There exists in the United States a certain stigma regarding the women who give up a child for adoption. The stereotype has two general forms. The first birth mother concept is that of the teen mom. She is young, immature and unsophisticated, likely not even a senior in high school.
The second birth mother possibility possesses some fatal flaw(s) that make her an unfit mother. She almost certainly uses drugs or alcohol, probably both, and cannot seem to get her life straight. No job lasts long and she never graduated or received her GED.
Like most stereotypes, the ones people often hold regarding birth mothers make broad generalizations that are incredibly inaccurate and totally devoid of nuance. For example, the majority of women in this category did indeed complete High School, with nearly half also holding college degrees.
What is worse about these characterizations is they are insulting and have unintended consequences at times when women are already vulnerable. I would know. I had my second child in September of 2015 and watched as he was discharged from the hospital days before me in the care of his new family.
I certainly did not fit the stereotype. I was 32 years old, I graduated high school in the top 10% of my class and earned a Bachelor’s in Psychology. I am open about an issue with substance abuse in my 20’s, a desperate attempt to self-treat undiagnosed Post Traumatic Stress Disorder. However, I got treatment and got better.
I was still rebuilding my life when I got pregnant. I already had a son, one who had been affected by my past. Make no mistake, I desperately wanted to keep my second son, but his older brother needed me more and I could not provide for both the way they deserved.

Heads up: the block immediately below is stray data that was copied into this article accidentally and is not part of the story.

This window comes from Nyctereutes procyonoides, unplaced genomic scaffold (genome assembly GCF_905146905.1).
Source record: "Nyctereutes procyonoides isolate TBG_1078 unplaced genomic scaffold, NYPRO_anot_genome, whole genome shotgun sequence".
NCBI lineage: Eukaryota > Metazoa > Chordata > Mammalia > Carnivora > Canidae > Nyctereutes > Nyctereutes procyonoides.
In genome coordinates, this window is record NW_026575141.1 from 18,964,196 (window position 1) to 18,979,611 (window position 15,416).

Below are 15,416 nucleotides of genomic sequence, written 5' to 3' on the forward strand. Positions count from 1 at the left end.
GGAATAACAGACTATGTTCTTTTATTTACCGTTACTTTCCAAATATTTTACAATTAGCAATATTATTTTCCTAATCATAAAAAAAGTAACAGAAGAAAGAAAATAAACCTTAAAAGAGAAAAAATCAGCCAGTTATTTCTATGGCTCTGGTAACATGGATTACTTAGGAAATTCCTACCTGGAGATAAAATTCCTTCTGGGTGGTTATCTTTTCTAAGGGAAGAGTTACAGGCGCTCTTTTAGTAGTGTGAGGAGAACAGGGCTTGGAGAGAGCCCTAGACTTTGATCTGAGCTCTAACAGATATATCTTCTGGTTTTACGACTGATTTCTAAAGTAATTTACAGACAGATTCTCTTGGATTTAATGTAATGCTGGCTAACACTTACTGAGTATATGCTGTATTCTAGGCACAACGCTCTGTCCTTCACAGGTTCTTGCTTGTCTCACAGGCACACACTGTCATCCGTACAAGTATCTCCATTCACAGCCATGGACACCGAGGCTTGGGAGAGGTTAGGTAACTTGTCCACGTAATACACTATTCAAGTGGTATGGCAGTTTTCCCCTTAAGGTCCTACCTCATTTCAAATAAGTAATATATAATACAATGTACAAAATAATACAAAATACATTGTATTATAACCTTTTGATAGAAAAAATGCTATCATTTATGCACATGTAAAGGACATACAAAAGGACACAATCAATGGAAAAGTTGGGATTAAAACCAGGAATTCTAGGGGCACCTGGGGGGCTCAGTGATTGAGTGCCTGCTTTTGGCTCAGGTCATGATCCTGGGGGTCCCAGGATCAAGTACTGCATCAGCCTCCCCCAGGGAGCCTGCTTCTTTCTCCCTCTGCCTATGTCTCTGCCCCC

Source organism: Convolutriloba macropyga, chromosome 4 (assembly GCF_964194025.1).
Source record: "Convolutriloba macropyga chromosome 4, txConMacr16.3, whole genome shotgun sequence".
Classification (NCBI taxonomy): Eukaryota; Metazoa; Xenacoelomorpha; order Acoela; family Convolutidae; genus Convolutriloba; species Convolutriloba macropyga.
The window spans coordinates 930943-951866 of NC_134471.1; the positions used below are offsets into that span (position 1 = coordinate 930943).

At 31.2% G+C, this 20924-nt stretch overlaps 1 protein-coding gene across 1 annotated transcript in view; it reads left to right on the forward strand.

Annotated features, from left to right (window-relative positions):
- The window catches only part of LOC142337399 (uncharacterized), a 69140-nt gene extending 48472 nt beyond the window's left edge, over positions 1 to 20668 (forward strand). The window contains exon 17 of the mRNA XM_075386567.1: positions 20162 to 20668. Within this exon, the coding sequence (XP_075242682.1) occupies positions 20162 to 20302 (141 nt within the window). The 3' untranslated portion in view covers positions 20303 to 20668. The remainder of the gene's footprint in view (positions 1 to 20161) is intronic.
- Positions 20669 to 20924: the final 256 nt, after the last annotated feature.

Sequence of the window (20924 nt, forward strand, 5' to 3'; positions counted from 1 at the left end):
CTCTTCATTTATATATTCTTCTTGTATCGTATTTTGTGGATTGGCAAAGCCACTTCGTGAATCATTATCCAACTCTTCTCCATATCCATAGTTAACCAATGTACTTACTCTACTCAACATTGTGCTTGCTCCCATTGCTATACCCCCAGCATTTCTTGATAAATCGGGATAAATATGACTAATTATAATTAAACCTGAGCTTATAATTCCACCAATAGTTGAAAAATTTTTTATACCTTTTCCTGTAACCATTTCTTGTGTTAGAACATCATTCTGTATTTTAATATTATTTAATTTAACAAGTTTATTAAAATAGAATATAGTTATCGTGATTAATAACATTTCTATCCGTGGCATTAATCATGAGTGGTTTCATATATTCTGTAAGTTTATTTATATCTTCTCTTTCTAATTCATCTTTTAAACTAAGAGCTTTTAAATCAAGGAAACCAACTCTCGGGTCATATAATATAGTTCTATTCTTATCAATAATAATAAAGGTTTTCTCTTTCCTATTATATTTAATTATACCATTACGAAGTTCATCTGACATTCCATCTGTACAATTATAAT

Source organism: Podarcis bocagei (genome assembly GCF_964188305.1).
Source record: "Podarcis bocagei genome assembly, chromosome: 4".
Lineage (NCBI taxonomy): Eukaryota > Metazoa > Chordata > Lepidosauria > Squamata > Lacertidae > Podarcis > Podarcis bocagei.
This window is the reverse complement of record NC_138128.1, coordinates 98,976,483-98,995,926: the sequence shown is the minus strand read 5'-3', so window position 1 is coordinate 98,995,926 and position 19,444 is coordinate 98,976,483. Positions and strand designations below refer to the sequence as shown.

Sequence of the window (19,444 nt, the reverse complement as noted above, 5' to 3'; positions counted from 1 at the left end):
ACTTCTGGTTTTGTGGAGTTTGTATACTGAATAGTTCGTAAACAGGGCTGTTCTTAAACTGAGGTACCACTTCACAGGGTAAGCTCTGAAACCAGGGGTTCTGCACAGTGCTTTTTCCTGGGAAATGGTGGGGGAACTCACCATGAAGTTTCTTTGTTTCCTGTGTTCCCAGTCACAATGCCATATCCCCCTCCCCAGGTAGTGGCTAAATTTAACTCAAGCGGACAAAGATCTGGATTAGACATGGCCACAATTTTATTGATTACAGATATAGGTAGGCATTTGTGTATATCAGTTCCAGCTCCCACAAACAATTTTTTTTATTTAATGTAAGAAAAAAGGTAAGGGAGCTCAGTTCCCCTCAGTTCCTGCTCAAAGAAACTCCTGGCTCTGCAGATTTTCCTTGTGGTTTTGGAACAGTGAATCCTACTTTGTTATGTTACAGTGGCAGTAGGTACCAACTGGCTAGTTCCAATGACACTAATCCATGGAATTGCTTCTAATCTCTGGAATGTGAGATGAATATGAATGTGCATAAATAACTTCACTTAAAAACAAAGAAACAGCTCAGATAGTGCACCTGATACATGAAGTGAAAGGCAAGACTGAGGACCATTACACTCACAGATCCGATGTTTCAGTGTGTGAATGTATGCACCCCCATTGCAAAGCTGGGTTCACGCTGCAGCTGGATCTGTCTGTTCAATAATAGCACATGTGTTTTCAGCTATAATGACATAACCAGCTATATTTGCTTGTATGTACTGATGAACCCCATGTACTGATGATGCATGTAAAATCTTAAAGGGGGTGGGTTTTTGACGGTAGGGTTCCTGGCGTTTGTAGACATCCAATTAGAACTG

During my pregnancy, I had always intended to keep minimal lines of communication open. My little one’s premature birth, however, brought him into the world with no one but me to tell him how much he was loved.
I chose the adoptive parents the day after he was born. They are exactly what I would wish for as parents to my child and we have completely open communication now. I saw them and my son not long ago when I went to visit for my son’s birthday.
My story is just one among many, with no two of them identical. In telling it, I hope readers can see that there is no typical birth mother. No word exists to express the anguish of the choice birth mothers make. In recognizing that each woman’s background creates differing needs, post adoption care will be able to better assist women to heal and move forward.